Next, I must point out you also state: "I am another example. I believe that I as a man was exposed as a result of receiving oral sex from a man. I haven't been tested yet but the symptoms I have are very indicative of HIV." Hmm. That statement speaks volumes! I agree you are indeed "another example." However, not an example of oral sex HIV transmission, but rather another example of someone convinced he is HIV infected based on "symptoms," but who has never been tested. (Others have tested negative multiple times, but still remain convinced they are HIV infected, because of "symptoms." In reality, they are not!)
Your claim that there are "probably hundreds if not thousands of us out here that have contracted HIV from oral sex" is pure lunacy.
Dude, get tested. Then write back. I can just about guarantee your opening line will be: "Dr. Bob, I tested negative!"
Our assessment of the risk of HIV transmission/acquisition via oral sex remains unchanged.
HIV Risk From Oral Sex and Can RX's Increase Risk? (TRANSMISSION VIA ORAL SEX 2009) Dec 16, 2009
What is the true risk from oral sex? After looking at many other forums....some sources say there is low risk, some say no risk, some say that while HIV could transmit in theory, there has never been a recorded case of infection from only receiving oral sex - no other activity involved. Also, can being on RX's increase exposure risk - specifically sertraline, atorvastatin, valsartan hydrochlorothiazide or good old aspirin? 6 days ago a stripper went down on me, unprotected, and I ejaculated in her mouth. Is there a transmission chance of virus entering the penis through the tip (no sores here) and can the meds mentioned here make one more susceptible? No excuse as protection should have been used though alcohol was a definite factor here....and six days without a beverage is feeling pretty good right now. This was the first (and last) time this happened. Immediately I was filled with regret and outright fear. Thinking about the stupid thing has consumed me and I really can;t talk about it with anyone. Did a mail in anti-body test (neg) which I now know was a waste - too early. The first few days after this incident I was a basket case, hard to function, extremely down, convinced I'd ruined the future. Constantly checking for symptoms and only have a slightly stuffy nose, little tweak in the ears. I'm worried that the stuffiness is about to turn to a sore throat as some forums say sore throat can happen right after infection and is a symptom (in days???) other don't. So should I be obsessed with worry here, by the sertraline it's easy to tell I go anxiety ridden pretty easily and can be a hypochondriac or am I overreacting? what is the real risk? Thanks in advance.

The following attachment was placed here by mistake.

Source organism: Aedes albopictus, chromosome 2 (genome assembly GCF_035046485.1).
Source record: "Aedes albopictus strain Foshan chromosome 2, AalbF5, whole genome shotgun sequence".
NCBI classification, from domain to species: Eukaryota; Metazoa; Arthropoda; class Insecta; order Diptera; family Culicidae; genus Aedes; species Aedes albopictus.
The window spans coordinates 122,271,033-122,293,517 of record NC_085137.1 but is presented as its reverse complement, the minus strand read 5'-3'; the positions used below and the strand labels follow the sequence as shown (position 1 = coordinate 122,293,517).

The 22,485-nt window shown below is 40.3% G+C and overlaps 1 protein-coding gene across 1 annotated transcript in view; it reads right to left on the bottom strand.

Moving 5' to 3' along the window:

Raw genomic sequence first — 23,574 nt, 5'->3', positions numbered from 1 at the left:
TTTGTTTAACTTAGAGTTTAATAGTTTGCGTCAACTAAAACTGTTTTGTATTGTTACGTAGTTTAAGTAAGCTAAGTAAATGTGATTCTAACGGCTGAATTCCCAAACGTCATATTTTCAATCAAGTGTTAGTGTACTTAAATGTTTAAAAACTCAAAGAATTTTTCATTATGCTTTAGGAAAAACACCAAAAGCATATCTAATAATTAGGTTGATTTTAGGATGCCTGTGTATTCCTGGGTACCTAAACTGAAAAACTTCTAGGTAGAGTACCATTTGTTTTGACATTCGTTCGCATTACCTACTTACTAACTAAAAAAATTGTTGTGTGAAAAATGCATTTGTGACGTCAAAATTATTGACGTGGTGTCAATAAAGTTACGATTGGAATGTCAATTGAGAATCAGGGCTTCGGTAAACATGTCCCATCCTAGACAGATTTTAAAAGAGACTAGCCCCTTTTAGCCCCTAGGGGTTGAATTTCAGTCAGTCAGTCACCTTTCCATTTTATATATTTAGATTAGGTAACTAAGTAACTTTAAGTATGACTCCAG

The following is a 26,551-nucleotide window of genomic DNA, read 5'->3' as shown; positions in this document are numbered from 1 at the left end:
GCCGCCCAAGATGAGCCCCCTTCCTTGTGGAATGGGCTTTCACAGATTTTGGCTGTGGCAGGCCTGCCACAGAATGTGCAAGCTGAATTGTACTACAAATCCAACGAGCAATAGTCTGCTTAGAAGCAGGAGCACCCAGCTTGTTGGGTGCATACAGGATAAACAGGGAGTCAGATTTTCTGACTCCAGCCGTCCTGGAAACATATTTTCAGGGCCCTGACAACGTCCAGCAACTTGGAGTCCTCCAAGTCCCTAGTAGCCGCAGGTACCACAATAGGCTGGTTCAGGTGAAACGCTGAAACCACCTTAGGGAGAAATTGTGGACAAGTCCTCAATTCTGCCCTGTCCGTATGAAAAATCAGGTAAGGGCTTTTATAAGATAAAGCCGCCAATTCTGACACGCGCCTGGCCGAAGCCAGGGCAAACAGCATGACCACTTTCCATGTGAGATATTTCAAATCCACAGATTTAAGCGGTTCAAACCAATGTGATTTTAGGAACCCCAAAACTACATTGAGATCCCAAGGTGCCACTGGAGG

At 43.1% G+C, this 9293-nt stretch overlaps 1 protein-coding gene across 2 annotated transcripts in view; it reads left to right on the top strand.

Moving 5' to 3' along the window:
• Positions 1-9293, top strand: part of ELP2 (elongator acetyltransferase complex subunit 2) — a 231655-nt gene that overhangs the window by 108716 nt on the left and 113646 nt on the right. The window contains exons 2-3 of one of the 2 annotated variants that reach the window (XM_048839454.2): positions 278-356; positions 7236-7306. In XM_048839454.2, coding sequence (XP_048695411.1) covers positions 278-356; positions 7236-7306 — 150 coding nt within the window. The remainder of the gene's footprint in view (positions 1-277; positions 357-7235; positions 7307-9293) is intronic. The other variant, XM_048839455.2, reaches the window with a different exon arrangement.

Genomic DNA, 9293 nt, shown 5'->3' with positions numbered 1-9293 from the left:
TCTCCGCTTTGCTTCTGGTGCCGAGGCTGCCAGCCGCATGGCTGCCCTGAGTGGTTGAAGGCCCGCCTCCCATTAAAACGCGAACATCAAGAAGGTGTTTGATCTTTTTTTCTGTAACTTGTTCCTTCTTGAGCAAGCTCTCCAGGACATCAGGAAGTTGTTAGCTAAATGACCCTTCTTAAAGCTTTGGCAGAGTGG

Response from Dr. Frascino
What is the true risk from oral sex? This is a somewhat difficult question to respond to, as there can be confounding variables. See below for some recent information from the archives. (By the way, we have an entire chapter in the archives devoted to oral sex. Check it out! My opinion that oral sex carries only a low risk for HIV transmission/acquisition hasn't changed.)
The medications you listed do not increase the HIV risk associated with oral sex.
Should you be obsessed with worry? No.
Oral sex/Magnetic Couple (TRANSMISSION VIA ORAL SEX) Jun 15, 2009
First of all, thank you very much for providing such great advice and information on this site. I am HIV-negative and have just recently started to date a guy who is HIV-positive. I am 29 years old and have only ever slept with one person, who was also negative. So as you can imagine, this has been a really emotional journey for me. I have not had sex with my current HIV positive boyfriend yet. I am waiting till I am informed on all of the risks involved, before preceding. I have been doing a ton of research online, and keep getting conflicting results. I really love him, and want to try to make this work. I also want to feel comfortable having sex with him. My question I had was regarding oral sex. How safe is oral sex without a condom and without the guy ejaculating in your mouth? I am trying to keep an open mind, but I cannot imagine not being able to have unprotected oral sex with my boyfriend. Using a condom for everything else is fine by me. Please shed some light on this situation for me. I am just trying to make good choices and have the knowledge before we start having sex. Thank you so much for your time.